The Arch-Satirist

The Arch-Satirist

Author:
Frances Fenwick Williams
Author:
Frances Fenwick Williams
Format:
epub
language:
English

%title插图%num
Author: Williams, Frances Fenwick, 1878-
Brothers and sisters — Fiction
Self-sacrifice — Fiction
Montréal (Québec) — Fiction
The Arch-Satirist

THE

ARCH-SATIRIST

BY

FRANCES DE WOLFE FENWICK

ILLUSTRATED BY

CHARLES COPELAND

“Justice had been done, and Time, the Arch-Satirist,

had had his joke out.”—THOMAS HARDY.

BOSTON

LOTHROP, LEE & SHEPARD CO.

Published, March, 1910

COPYRIGHT, 1910, BY LOTHROP, LEE & SHEPARD Co.

All Rights Reserved

Entered at Stationer’s Hall, London

THE ARCH-SATIRIST

Norwood Press

BERWICK & SMITH CO.

Norwood, Mass., U. S. A.

CONTENTS

CHAPTER

  1. “Half Devil and Half Child”

  2. A Visit to Agatha

  3. “Forsaken Guts and Creeks”

  4. A Brilliant Match

  5. “Blind Fools of Fate”

  6. “Life at its End”

  7. A Short Repentance

  8. “Punchinello”

  9. “Just a Few of the Girls”

  10. “A Fin-de-siecle Pair”

  11. Visitors and Disclosures

  12. The Views of Two Women

  13. Rejected Addresses

  14. A Decision to be Reached

  15. “Be Pitiful, O God!”

  16. The Hockey Match

  17. A Scandal Verified

  18. Mrs. Hadwell’s Fancy Dress Ball

  19. Agatha “Does Her Duty” and is Rewarded

  20. The Twins under a New Aspect

  21. A Lie Which Is Part a Truth

  22. Whispering Tongues

  23. When Love Is Done

  24. Mrs. Langham-Green Pays Her Debt; and Mrs. Waite, Hers

  25. The Shadows Fall

THE ARCH-SATIRIST

CHAPTER I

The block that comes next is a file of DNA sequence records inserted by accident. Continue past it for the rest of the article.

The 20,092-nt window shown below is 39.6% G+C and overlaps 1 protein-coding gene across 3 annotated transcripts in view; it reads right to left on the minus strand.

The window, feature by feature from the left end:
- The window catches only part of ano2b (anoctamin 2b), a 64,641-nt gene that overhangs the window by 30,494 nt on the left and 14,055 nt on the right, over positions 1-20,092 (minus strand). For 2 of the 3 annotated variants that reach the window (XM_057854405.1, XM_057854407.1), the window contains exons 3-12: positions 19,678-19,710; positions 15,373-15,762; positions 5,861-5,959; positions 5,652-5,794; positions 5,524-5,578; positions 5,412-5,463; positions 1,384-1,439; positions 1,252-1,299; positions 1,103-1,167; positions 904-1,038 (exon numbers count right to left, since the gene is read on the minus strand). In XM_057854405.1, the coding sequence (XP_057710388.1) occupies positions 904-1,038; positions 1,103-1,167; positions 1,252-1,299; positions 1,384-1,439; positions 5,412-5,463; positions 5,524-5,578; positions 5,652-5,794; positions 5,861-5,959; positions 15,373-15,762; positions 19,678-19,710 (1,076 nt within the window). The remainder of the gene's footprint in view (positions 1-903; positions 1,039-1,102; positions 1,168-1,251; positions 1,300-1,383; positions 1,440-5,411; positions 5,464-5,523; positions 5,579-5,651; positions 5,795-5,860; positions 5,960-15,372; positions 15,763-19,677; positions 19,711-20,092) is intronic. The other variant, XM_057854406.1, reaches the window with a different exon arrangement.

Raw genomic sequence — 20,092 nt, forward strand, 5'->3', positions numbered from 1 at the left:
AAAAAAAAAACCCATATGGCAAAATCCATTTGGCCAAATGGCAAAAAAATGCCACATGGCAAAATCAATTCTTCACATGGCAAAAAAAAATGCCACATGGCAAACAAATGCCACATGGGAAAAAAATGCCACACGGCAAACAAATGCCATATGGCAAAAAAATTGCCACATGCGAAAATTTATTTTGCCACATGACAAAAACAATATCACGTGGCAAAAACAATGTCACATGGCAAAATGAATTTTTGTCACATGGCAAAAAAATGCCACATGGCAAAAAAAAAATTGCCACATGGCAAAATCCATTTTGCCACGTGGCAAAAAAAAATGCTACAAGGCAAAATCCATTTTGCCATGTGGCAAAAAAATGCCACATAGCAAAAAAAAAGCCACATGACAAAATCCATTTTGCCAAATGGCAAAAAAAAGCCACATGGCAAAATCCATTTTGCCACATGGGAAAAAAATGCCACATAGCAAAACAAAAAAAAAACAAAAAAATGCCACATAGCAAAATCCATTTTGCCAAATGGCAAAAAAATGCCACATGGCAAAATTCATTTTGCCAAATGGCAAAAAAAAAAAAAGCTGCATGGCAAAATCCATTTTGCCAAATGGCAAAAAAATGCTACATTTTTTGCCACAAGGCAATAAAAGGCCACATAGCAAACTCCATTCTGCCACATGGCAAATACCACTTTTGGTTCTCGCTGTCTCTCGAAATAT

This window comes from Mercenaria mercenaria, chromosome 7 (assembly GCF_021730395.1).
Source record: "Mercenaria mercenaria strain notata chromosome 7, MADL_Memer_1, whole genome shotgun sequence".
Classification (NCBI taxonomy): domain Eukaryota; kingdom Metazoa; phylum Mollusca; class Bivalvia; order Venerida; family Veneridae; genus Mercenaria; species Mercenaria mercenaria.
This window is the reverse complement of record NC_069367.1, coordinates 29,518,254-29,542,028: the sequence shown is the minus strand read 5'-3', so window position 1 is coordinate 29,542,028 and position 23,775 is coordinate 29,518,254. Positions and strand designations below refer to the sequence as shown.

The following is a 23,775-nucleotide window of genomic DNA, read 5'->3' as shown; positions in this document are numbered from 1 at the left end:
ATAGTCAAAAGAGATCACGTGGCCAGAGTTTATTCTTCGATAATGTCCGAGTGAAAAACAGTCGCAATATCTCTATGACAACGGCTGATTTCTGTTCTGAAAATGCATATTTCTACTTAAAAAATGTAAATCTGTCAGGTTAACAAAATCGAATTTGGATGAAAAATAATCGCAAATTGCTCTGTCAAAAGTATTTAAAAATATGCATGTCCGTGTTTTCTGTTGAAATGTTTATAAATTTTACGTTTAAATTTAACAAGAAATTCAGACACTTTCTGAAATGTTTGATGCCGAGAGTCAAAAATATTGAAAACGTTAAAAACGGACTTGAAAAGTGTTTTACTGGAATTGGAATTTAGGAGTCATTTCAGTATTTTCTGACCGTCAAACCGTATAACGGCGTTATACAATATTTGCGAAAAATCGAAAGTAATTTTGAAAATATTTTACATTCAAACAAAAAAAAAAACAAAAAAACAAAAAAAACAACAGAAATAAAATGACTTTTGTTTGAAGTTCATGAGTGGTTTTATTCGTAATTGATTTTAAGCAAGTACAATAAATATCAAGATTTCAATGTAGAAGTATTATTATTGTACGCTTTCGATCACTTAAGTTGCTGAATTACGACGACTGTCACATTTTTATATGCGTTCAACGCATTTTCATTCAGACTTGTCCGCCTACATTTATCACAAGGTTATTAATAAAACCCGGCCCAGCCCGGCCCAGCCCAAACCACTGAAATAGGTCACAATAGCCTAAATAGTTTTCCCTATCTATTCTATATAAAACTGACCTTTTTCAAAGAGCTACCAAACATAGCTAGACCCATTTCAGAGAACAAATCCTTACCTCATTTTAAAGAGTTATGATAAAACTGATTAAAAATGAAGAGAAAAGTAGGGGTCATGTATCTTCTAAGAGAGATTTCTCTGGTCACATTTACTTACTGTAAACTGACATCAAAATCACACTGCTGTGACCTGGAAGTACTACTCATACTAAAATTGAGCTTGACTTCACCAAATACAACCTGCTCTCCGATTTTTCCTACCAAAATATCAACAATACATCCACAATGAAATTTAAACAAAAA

“HALF DEVIL AND HALF CHILD”

“Then the preacher preached of Sin … fair of flower
and bitter of fruit.”—
Juliana Horatia Ewing.

“To me the idea of slaving for a
life-time in order to die rich is a
pitiful sort of insanity. That’s the
Italian in me, I suppose. I would think it
wiser to drink—drink deep and long and
gloriously—and die of it—die in a ditch
if necessary!
Then I would have lived
some sort of life, anyway, and enjoyed it
after my fashion. But I’m not going to
live or die that way. I’m going to take
everything in life that’s worth having, and
I’m going to enjoy—and enjoy—and
enjoy! The devil, himself, can’t cheat me of
it. I’ve long arrears of happiness to make
up and by God——
I’ll make them!
The speaker broke off, coughing horribly;
a gleam of intense rage shone in his great,
wild eyes and his thin nostrils quivered,
furiously. Poor slight earth-worm! caught
in the whirlwind of Destiny and tossed
hither and thither! compelled to falsify his
weak boasts even as he uttered them! The
man who sat opposite, smoking and lounging
in the dim light of the studio, withdrew
his gaze with an effort from his visitor’s
frail form and frenzied face; there seemed
something indecent in gazing thus openly
at the contortions of a naked soul.

“Have a little hot Scotch for the cough,”
he suggested, reluctantly. “What’s the
use? I may just as well give it to him,
here,” he added to himself. “The boy’s
trebly doomed and a drop more or less isn’t
going to make any difference either way.” He
busied himself with a spirit lamp and
glasses and soon his visitor was gulping
down the proffered draught, greedily.

“That’s good!” he exclaimed. “That
puts life in me. I feel as if I could write
something now—something worth while.”

“Something unfit for reading, I suppose
you mean,” returned his host, cheerfully.

The boy laughed easily and settled back
among the cushions of his easy chair with
panther-like grace.

“Not a bit of it,” he answered, gaily.
“I only write them after gin. The best
thing I ever did was gin—’Sin’s Lure.’ You
read it?”

“I did.”

“Strong, wasn’t it?”

“Strong, yes. So is a—so are various
other things strong. Just the sort of thing
a diseased, vice-racked, dissipated
young—genius—like you might be expected to
produce. What bothers me now is your
prose. Anything more uncharacteristic”—

The boy laughed and gazed at the older
man, intently and mischievously.

“Nothing morbid about that, is there?”